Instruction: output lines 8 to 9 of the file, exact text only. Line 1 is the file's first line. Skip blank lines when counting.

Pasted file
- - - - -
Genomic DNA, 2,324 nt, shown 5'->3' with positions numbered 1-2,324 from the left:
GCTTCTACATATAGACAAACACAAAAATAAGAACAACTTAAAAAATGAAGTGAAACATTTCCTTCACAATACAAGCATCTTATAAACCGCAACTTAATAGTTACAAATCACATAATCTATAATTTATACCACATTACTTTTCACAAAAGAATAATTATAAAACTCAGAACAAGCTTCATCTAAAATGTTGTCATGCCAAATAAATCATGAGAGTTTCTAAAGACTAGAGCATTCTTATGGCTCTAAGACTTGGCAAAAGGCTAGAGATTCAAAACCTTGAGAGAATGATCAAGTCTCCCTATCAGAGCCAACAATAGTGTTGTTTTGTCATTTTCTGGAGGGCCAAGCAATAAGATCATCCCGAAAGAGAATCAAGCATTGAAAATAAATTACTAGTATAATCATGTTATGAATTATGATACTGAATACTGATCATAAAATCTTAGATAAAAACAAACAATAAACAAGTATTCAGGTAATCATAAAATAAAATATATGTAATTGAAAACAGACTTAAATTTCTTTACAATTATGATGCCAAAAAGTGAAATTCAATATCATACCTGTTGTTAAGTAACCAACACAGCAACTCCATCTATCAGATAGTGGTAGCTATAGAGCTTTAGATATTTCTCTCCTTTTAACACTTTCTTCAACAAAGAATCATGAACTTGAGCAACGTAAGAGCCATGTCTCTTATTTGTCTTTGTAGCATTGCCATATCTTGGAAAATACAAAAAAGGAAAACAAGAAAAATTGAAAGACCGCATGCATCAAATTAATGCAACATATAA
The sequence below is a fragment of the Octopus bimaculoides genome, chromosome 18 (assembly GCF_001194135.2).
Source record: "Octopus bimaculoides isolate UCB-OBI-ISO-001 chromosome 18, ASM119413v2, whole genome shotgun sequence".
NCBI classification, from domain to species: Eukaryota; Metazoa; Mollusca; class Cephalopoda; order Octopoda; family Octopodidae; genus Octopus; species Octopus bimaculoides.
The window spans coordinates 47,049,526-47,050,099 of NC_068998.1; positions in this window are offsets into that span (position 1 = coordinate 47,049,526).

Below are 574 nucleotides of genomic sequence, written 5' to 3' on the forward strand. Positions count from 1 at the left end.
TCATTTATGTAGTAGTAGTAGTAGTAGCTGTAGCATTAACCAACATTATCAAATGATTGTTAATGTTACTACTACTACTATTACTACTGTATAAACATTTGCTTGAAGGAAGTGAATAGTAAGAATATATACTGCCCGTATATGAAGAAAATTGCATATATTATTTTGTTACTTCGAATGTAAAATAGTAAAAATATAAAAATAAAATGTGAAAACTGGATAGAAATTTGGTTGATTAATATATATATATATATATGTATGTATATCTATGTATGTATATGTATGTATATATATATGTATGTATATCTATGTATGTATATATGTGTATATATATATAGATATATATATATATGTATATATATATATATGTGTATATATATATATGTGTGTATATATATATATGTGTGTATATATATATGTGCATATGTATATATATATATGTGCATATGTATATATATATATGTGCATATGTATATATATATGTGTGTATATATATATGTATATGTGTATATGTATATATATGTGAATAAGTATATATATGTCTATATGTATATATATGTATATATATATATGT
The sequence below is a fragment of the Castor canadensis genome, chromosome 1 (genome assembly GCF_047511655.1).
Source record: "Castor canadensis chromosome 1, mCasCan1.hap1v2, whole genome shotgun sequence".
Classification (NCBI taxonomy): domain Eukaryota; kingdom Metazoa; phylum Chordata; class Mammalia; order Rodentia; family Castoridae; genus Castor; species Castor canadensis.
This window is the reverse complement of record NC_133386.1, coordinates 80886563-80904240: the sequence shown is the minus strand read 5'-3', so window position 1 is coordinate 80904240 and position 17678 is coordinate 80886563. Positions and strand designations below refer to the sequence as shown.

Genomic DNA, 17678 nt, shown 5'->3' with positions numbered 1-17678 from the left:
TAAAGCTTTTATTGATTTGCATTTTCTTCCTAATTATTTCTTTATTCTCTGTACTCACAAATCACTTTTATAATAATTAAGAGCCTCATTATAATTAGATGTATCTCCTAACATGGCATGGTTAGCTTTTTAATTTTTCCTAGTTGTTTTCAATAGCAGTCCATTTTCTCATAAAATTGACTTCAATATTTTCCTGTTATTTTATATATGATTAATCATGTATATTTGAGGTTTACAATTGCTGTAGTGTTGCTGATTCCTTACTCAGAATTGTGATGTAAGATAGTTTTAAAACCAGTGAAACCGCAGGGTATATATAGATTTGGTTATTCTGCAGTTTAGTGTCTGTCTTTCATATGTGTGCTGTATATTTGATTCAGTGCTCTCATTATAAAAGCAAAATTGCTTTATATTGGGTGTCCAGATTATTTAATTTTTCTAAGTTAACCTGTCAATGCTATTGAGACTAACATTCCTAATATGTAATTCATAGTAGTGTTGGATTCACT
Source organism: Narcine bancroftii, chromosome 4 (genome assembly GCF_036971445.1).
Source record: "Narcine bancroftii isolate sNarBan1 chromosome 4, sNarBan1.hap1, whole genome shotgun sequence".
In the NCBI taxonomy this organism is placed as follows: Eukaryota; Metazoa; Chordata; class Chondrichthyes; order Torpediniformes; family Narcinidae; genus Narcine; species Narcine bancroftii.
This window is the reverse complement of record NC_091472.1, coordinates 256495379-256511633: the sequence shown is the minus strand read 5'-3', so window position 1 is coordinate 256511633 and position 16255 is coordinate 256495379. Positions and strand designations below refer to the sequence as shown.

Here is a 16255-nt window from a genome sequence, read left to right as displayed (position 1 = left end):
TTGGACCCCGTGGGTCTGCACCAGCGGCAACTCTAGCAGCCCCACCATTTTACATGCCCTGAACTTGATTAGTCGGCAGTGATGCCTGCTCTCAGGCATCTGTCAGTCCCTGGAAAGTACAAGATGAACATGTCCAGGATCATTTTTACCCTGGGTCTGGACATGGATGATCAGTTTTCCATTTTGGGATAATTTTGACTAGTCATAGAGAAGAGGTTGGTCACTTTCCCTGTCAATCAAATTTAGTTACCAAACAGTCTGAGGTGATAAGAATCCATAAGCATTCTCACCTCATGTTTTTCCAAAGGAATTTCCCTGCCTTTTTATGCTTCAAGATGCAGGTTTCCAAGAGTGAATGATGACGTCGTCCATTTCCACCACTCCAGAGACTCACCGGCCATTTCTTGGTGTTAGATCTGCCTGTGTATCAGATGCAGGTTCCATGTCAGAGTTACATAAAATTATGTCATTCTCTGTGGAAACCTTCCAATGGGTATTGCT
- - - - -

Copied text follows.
TCATTTATGTAGTAGTAGTAGTAGTAGCTGTAGCATTAACCAACATTATCAAATGATTGTTAATGTTACTACTACTACTATTACTACTGTATAAACATTTGCTTGAAGGAAGTGAATAGTAAGAATATATACTGCCCGTATATGAAGAAAATTGCATATATTATTTTGTTACTTCGAATGTAAAATAGTAAAAATATAAAAATAAAATGTGAAAACTGGATAGAAATTTGGTTGATTAATATATATATATATATATGTATGTATATCTATGTATGTATATGTATGTATATATATATGTATGTATATCTATGTATGTATATATGTGTATATATATATAGATATATATATATATGTATATATATATATATGTGTATATATATATATGTGTGTATATATATATATGTGTGTATATATATATGTGCATATGTATATATATATATGTGCATATGTATATATATATATGTGCATATGTATATATATATGTGTGTATATATATATGTATATGTGTATATGTATATATATGTGAATAAGTATATATATGTCTATATGTATATATATGTATATATATATATGT
The sequence below is a fragment of the Castor canadensis genome, chromosome 1 (genome assembly GCF_047511655.1).